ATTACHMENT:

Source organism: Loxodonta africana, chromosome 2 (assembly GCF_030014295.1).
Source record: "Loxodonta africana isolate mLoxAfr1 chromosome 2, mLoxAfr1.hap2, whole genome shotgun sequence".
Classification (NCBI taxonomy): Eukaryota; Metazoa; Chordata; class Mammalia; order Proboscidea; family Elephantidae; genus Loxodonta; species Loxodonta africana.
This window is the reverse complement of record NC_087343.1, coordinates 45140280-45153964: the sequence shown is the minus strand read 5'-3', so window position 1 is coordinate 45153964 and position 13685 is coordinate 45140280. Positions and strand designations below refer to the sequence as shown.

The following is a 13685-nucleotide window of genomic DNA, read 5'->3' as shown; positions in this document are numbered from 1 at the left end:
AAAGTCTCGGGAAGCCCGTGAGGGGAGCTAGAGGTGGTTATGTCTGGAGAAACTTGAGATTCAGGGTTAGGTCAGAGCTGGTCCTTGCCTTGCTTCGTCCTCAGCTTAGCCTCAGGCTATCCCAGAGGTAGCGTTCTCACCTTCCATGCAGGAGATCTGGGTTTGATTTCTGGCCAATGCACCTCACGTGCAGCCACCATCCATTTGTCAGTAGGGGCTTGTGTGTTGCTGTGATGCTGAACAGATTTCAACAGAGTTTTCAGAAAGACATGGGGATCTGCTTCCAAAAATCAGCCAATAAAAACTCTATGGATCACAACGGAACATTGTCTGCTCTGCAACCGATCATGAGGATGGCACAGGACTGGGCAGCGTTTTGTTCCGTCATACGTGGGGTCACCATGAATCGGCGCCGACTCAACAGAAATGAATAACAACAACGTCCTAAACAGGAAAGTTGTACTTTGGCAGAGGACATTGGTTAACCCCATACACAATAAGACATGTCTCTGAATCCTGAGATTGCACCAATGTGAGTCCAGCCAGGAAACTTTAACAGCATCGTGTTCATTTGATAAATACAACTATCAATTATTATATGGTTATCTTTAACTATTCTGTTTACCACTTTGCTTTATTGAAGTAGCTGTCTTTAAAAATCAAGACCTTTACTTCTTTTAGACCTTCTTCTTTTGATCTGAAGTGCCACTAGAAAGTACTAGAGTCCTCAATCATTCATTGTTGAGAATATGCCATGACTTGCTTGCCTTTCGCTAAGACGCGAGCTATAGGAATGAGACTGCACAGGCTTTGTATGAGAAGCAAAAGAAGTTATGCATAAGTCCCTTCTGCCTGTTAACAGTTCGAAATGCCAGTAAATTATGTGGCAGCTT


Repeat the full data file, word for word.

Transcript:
Source organism: Loxodonta africana, chromosome 2 (assembly GCF_030014295.1).
Source record: "Loxodonta africana isolate mLoxAfr1 chromosome 2, mLoxAfr1.hap2, whole genome shotgun sequence".
Classification (NCBI taxonomy): Eukaryota; Metazoa; Chordata; class Mammalia; order Proboscidea; family Elephantidae; genus Loxodonta; species Loxodonta africana.
This window is the reverse complement of record NC_087343.1, coordinates 45140280-45153964: the sequence shown is the minus strand read 5'-3', so window position 1 is coordinate 45153964 and position 13685 is coordinate 45140280. Positions and strand designations below refer to the sequence as shown.

The following is a 13685-nucleotide window of genomic DNA, read 5'->3' as shown; positions in this document are numbered from 1 at the left end:
AAAGTCTCGGGAAGCCCGTGAGGGGAGCTAGAGGTGGTTATGTCTGGAGAAACTTGAGATTCAGGGTTAGGTCAGAGCTGGTCCTTGCCTTGCTTCGTCCTCAGCTTAGCCTCAGGCTATCCCAGAGGTAGCGTTCTCACCTTCCATGCAGGAGATCTGGGTTTGATTTCTGGCCAATGCACCTCACGTGCAGCCACCATCCATTTGTCAGTAGGGGCTTGTGTGTTGCTGTGATGCTGAACAGATTTCAACAGAGTTTTCAGAAAGACATGGGGATCTGCTTCCAAAAATCAGCCAATAAAAACTCTATGGATCACAACGGAACATTGTCTGCTCTGCAACCGATCATGAGGATGGCACAGGACTGGGCAGCGTTTTGTTCCGTCATACGTGGGGTCACCATGAATCGGCGCCGACTCAACAGAAATGAATAACAACAACGTCCTAAACAGGAAAGTTGTACTTTGGCAGAGGACATTGGTTAACCCCATACACAATAAGACATGTCTCTGAATCCTGAGATTGCACCAATGTGAGTCCAGCCAGGAAACTTTAACAGCATCGTGTTCATTTGATAAATACAACTATCAATTATTATATGGTTATCTTTAACTATTCTGTTTACCACTTTGCTTTATTGAAGTAGCTGTCTTTAAAAATCAAGACCTTTACTTCTTTTAGACCTTCTTCTTTTGATCTGAAGTGCCACTAGAAAGTACTAGAGTCCTCAATCATTCATTGTTGAGAATATGCCATGACTTGCTTGCCTTTCGCTAAGACGCGAGCTATAGGAATGAGACTGCACAGGCTTTGTATGAGAAGCAAAAGAAGTTATGCATAAGTCCCTTCTGCCTGTTAACAGTTCGAAATGCCAGTAAATTATGTGGCAGCTT